WEST NEWBURY — Selectman Tom Atwood announced this week that he won't participate in a mediation session aimed at resolving a lawsuit filed against the town by its former finance director.
The announcement followed an executive session held at the end of the board's regular meeting on Wednesday night.
During the meeting, selectmen Bert Knowles and Dick Cushing voted against asking town counsel Michael McCarron to attend the mediation session that is slated for today at the Boston law firm, Shilepsky, Hartley, Robb, Casey, Michon, LLP.
The legal mediation is an attempt to resolve a $500,000 civil lawsuit filed against the town last July by Tracy Blais. The lawsuit claims selectmen defamed Blais, discriminated against her and failed to live up to her contract. Atwood and former selectmen Glenn Kemper and John McGrath are also named in the suit.
"To have selectmen meet for a legal matter and mediation without town counsel is poor, irresponsible decision-making and best defined as an egregious violation of the public's trust," Atwood said. "I will be attending with my attorney but will sit in a separate area of the law firm's offices and will not be in the room with the selectmen where executive session will be held."
But Knowles said the Massachusetts Interlocal Insurance Association is contractually obligated to represent the town in its indemnification of municipal employees. MIIA, which is responsible for the reimbursement of "all reasonable" attorney fees the town accrues from this type of lawsuit, has opted to use its own attorney.
The nonbinding mediation hearing does not require town counsel's presence, so the insurance company isn't going to cover any additional costs for McCarron to attend, Knowles said.
If a settlement is reached today, a costly court trial would be averted. But if the mediation does not result in a settlement, nothing discussed during mediation is admissible in court, the chairman said.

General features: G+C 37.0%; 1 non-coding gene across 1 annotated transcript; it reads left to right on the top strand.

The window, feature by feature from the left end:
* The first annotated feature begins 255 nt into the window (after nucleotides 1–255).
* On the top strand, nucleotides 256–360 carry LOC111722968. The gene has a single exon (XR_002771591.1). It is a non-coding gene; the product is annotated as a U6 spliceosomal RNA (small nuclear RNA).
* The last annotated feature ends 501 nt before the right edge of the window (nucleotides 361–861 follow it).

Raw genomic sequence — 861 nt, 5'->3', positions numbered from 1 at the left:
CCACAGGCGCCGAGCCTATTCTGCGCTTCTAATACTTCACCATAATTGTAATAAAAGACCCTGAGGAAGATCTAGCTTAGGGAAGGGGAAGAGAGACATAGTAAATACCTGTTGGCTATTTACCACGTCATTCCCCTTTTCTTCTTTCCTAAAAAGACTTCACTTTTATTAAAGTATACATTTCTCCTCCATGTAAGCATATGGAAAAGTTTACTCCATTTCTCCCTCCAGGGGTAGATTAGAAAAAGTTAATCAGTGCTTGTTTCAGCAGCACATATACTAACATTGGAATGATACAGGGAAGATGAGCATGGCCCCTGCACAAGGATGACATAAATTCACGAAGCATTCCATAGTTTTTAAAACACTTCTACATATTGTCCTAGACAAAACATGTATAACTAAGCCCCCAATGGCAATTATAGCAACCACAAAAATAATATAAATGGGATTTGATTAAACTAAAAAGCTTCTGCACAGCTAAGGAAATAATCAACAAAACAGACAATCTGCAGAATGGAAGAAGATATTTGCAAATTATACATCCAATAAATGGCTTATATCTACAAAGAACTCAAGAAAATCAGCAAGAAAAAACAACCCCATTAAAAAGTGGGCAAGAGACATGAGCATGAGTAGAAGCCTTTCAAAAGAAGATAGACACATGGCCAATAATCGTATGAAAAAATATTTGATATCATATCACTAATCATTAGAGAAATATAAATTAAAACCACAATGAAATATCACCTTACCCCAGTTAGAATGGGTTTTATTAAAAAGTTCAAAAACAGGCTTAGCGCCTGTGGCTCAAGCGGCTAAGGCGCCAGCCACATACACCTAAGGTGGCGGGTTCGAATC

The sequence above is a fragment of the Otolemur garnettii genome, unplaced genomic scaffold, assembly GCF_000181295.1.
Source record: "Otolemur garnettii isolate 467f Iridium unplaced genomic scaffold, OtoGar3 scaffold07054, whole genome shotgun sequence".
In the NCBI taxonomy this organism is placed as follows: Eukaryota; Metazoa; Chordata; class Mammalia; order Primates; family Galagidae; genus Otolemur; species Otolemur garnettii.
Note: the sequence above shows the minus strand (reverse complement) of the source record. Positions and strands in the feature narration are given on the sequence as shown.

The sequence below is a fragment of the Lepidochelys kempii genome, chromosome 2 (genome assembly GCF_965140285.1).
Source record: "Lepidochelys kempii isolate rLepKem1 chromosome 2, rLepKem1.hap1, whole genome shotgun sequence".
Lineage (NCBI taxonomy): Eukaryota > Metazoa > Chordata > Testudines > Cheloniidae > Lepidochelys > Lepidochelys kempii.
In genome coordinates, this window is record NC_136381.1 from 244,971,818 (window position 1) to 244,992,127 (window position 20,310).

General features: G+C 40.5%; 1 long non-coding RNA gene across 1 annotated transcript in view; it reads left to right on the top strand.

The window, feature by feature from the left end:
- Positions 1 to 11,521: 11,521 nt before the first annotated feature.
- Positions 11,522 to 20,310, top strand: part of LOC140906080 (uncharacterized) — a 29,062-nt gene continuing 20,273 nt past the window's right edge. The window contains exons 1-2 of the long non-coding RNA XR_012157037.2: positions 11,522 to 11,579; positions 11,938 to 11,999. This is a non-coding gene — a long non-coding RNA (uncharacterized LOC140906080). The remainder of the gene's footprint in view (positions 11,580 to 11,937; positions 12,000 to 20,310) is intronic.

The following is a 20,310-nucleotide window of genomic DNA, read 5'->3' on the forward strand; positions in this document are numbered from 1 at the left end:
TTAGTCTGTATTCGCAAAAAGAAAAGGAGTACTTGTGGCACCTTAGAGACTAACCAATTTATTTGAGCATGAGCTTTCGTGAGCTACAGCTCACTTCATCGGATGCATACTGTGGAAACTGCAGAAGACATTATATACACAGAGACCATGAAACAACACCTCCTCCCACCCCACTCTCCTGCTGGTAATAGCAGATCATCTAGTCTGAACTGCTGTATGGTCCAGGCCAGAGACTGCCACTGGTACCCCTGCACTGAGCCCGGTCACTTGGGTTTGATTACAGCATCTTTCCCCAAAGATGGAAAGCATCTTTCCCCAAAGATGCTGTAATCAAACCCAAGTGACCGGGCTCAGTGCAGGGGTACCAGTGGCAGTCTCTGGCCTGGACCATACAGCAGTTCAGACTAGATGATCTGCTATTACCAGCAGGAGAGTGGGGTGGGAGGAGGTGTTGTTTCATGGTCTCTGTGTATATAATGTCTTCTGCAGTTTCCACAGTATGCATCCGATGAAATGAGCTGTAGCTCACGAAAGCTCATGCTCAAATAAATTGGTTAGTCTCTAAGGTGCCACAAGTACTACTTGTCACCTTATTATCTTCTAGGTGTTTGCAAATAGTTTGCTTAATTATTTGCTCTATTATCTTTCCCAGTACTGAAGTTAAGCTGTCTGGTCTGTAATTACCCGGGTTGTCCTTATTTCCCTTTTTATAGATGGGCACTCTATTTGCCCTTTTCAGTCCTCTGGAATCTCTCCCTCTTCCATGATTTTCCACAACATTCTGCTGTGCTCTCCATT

But Atwood argued that the insurance company will put its own interests first when discussing a settlement.
"Mike (McCarron) has been working on this issue since the beginning and has kept the town's interests prioritized," Atwood said. "The decision by Dick and Bert not to have town counsel present at these important legal discussions does not have the taxpayers' best interests in mind."
Knowles, however, disputed Atwood's interpretation, saying that the fact that his colleague on the board is named as a defendant in the case may account for why he is "putting his own spin on what is happening."
Cushing said he was dismayed that Wednesday night's executive session, held so selectmen could prepare for a "winning approach in mediation," ended as it did.
"Tom has been against meeting with the other side from the beginning, and his noninvolvement here makes me wonder about his unusual entry into politics three years ago," Cushing said.
Atwood beat Knowles for his seat in a stealth write-in campaign in 2009. Knowles regained a seat on the board last year by beating Kemper.
The split on the board is reflective of a larger schism in town following the 2009 election and a decision not to renew Blais' contract last spring.
" After several years, eight lawyers, and rising, uncertain fees, it's time for the town's past and present elected officials to do the right thing — perhaps save many tax dollars — and put a sad history to rest," Cushing said.
Knowles said whether mediation winds up saving tax dollars is yet to be seen, but he agreed "it's is a step toward putting this behind us."
After selectmen voted not to renew Blais' contract in February 2011, the 19-year veteran finance director took a job as town administrator in Newbury. She filed a nonpayment of wages and workplace complaint with the state attorney general's Fair Labor Division on April 4 and was granted approval to pursue the private civil action.
In June, Blais filed a discrimination charge with the Massachusetts Commission Against Discrimination alleging "unlawful retaliation" against her by Atwood, Kemper, McGrath and the town for a sexual harassment complaint she allegedly lodged against McGrath in 2007. Atwood described the lawsuit as "baseless" and vowed to vigorously fight it.
A forensic internal control review of the finance department conducted by Melanson Heath and Company met with controversy when it was kept private by selectmen for five months. Finally released last November, it identified deficiencies in how payroll was reconciled, cases of employee overpayment and underpayment, and the need for tighter internal controls.
Just before Thanksgiving, the state inspector general's office cleared Blais of allegations that she took inappropriate action that resulted in her receiving merit bonuses or more pay than she was contractually entitled to.
Blais has consistently denied any wrongdoing. Her lawsuit seeks damages suffered — including, but not limited to, loss of income, loss of professional opportunity, loss of personal and professional reputation, and emotional distress.